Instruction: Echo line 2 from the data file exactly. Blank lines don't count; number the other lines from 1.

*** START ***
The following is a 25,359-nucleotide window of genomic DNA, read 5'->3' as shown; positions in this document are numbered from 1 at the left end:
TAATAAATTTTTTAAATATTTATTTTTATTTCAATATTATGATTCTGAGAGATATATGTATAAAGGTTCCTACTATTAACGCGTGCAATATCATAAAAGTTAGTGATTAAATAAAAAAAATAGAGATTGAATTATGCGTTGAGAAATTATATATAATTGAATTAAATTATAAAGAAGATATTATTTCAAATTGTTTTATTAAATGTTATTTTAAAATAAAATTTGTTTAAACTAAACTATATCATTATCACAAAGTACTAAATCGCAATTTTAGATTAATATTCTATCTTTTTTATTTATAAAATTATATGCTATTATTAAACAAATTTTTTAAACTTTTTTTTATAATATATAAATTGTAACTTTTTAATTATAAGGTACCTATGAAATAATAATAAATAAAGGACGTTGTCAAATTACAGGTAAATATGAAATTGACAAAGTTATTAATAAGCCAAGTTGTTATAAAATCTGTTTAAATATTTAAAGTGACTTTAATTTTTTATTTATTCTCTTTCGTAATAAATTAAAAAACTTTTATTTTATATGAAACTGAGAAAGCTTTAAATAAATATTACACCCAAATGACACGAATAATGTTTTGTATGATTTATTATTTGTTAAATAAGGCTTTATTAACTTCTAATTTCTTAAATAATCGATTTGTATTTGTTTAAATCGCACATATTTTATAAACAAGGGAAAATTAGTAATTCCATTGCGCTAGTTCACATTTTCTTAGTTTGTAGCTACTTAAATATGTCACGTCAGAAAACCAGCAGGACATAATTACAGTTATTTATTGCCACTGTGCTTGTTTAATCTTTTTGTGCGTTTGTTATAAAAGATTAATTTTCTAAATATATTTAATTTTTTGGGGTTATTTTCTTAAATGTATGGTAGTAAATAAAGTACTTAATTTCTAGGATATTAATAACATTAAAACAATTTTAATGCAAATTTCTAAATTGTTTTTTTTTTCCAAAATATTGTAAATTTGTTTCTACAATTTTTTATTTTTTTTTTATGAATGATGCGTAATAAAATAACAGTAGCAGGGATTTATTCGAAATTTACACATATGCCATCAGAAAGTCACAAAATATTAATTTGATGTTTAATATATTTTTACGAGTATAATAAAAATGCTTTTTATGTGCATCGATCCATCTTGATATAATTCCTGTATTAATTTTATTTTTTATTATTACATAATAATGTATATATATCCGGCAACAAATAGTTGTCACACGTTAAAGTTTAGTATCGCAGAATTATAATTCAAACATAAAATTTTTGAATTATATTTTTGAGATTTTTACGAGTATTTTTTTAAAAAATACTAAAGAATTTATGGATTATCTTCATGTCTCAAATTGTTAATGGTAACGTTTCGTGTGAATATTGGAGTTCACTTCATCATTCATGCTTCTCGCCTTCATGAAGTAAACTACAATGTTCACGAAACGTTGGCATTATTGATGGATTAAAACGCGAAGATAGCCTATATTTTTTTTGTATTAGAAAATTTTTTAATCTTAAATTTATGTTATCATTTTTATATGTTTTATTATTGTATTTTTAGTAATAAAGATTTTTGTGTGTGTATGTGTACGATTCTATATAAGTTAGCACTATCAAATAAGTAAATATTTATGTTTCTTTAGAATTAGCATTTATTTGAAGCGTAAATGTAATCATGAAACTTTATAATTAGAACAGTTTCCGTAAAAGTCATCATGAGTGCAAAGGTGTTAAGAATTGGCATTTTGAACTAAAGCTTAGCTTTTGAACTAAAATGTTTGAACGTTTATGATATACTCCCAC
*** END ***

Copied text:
TAATAAATTTTTTAAATATTTATTTTTATTTCAATATTATGATTCTGAGAGATATATGTATAAAGGTTCCTACTATTAACGCGTGCAATATCATAAAAGTTAGTGATTAAATAAAAAAAATAGAGATTGAATTATGCGTTGAGAAATTATATATAATTGAATTAAATTATAAAGAAGATATTATTTCAAATTGTTTTATTAAATGTTATTTTAAAATAAAATTTGTTTAAACTAAACTATATCATTATCACAAAGTACTAAATCGCAATTTTAGATTAATATTCTATCTTTTTTATTTATAAAATTATATGCTATTATTAAACAAATTTTTTAAACTTTTTTTTATAATATATAAATTGTAACTTTTTAATTATAAGGTACCTATGAAATAATAATAAATAAAGGACGTTGTCAAATTACAGGTAAATATGAAATTGACAAAGTTATTAATAAGCCAAGTTGTTATAAAATCTGTTTAAATATTTAAAGTGACTTTAATTTTTTATTTATTCTCTTTCGTAATAAATTAAAAAACTTTTATTTTATATGAAACTGAGAAAGCTTTAAATAAATATTACACCCAAATGACACGAATAATGTTTTGTATGATTTATTATTTGTTAAATAAGGCTTTATTAACTTCTAATTTCTTAAATAATCGATTTGTATTTGTTTAAATCGCACATATTTTATAAACAAGGGAAAATTAGTAATTCCATTGCGCTAGTTCACATTTTCTTAGTTTGTAGCTACTTAAATATGTCACGTCAGAAAACCAGCAGGACATAATTACAGTTATTTATTGCCACTGTGCTTGTTTAATCTTTTTGTGCGTTTGTTATAAAAGATTAATTTTCTAAATATATTTAATTTTTTGGGGTTATTTTCTTAAATGTATGGTAGTAAATAAAGTACTTAATTTCTAGGATATTAATAACATTAAAACAATTTTAATGCAAATTTCTAAATTGTTTTTTTTTTCCAAAATATTGTAAATTTGTTTCTACAATTTTTTATTTTTTTTTTATGAATGATGCGTAATAAAATAACAGTAGCAGGGATTTATTCGAAATTTACACATATGCCATCAGAAAGTCACAAAATATTAATTTGATGTTTAATATATTTTTACGAGTATAATAAAAATGCTTTTTATGTGCATCGATCCATCTTGATATAATTCCTGTATTAATTTTATTTTTTATTATTACATAATAATGTATATATATCCGGCAACAAATAGTTGTCACACGTTAAAGTTTAGTATCGCAGAATTATAATTCAAACATAAAATTTTTGAATTATATTTTTGAGATTTTTACGAGTATTTTTTTAAAAAATACTAAAGAATTTATGGATTATCTTCATGTCTCAAATTGTTAATGGTAACGTTTCGTGTGAATATTGGAGTTCACTTCATCATTCATGCTTCTCGCCTTCATGAAGTAAACTACAATGTTCACGAAACGTTGGCATTATTGATGGATTAAAACGCGAAGATAGCCTATATTTTTTTTGTATTAGAAAATTTTTTAATCTTAAATTTATGTTATCATTTTTATATGTTTTATTATTGTATTTTTAGTAATAAAGATTTTTGTGTGTGTATGTGTACGATTCTATATAAGTTAGCACTATCAAATAAGTAAATATTTATGTTTCTTTAGAATTAGCATTTATTTGAAGCGTAAATGTAATCATGAAACTTTATAATTAGAACAGTTTCCGTAAAAGTCATCATGAGTGCAAAGGTGTTAAGAATTGGCATTTTGAACTAAAGCTTAGCTTTTGAACTAAAATGTTTGAACGTTTATGATATACTCCCAC